4   SFace   ignore (0)   2015 Jul 17, 1:31pm   ↑ like (0)   ↓ dislike (0)     quote      

These advice killed a lot of people financially recently.

5   PockyClipsNow   ignore (0)   2015 Jul 17, 1:59pm   ↑ like (2)   ↓ dislike (0)     quote      

Yes this book came out right at the start of the BEST BUYING OPPORTUNITY for RE in our lifetimes.
Especially in bay area where patrick is mostly concerned with.
09,10,11 was a rare, never to be repeated period where houses cost far far less than today. And the banks with thier short sales did not care what price they got (if you could land one of those deals, there were lots of them)

I know in LA area 2 bedroom apartment style condos couuld be had for 130 to 200k and the same units are now 300 to 500k and rent for 2300+ per month.
Anyway no one knows the future but patrick is a perma bear - you gotta buy the dips people.

Patrick should have released this book in 2005, then another book in 2009 saying 'now is the time to buy re' then another book NOW saying 'now is time to sell re'.
That would have awsome.

These fuking bubbles are makeing me crazy. They are really all scams and frauds we actively participate in, so I guess i respect patrick for not knowingly investing in a ponzi fraud scheme, but we cant all rent, that society cant exist.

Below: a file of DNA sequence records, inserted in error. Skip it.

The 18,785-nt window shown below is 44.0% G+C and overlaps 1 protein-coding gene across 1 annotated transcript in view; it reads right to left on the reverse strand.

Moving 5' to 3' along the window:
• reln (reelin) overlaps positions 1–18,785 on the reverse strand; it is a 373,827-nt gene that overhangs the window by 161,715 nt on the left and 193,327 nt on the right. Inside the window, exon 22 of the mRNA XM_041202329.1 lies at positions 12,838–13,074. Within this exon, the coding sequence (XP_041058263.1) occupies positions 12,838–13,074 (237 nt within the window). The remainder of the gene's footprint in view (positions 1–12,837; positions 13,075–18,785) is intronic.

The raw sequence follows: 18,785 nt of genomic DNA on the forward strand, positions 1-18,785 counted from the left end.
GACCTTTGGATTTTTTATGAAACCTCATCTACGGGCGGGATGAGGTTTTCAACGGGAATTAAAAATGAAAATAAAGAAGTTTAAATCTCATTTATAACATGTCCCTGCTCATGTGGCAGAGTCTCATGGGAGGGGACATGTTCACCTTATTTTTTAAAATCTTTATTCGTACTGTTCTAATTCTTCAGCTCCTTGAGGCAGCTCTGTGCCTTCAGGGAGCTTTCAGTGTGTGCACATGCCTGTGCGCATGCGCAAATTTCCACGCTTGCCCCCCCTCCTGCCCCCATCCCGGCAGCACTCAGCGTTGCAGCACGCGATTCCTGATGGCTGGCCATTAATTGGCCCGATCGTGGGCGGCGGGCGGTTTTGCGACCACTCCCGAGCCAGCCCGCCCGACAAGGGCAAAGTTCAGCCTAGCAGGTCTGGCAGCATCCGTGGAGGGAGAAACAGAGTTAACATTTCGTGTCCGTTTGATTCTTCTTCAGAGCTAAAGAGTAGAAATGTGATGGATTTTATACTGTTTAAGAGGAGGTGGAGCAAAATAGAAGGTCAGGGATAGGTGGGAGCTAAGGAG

6   inflection point   ignore (0)   2015 Jul 18, 6:32pm   ↑ like (0)   ↓ dislike (0)     quote      

Patrick is providing his free opinion. Like any opinion we as individuals are responsible to make our own decisions. Obviously he sees a home as place to live not an investment vehicle. That is because he is not a speculator so do not expect him to tell you how to gamble on the housing market. Once housing begins its next downturn, he will be proven correct. Then people will blame him for not telling them to sell.

7   PhiloB   ignore (0)   2015 Aug 27, 2:29pm   ↑ like (0)   ↓ dislike (0)     quote      

These figures are not accurate. I own a property in the Bay Area...it's not in the greatest area (Concord) but not too bad either. I currently rent it out. The rent is below market at $1200 per month and Zillow estimates the current value at $182K, which seems about right. That would equal 7.9% annual rental rate vs. cost to buy (($1200 x 12 mos.)/$182K). Am I missing something? Also...rates are not 6.5%...not even for super jumbo loans. And please show me a $1M house that you can rent for $2500.

8   someone else   ignore (0)   2015 Aug 28, 5:46pm   ↑ like (0)   ↓ dislike (0)     quote      

PhiloB says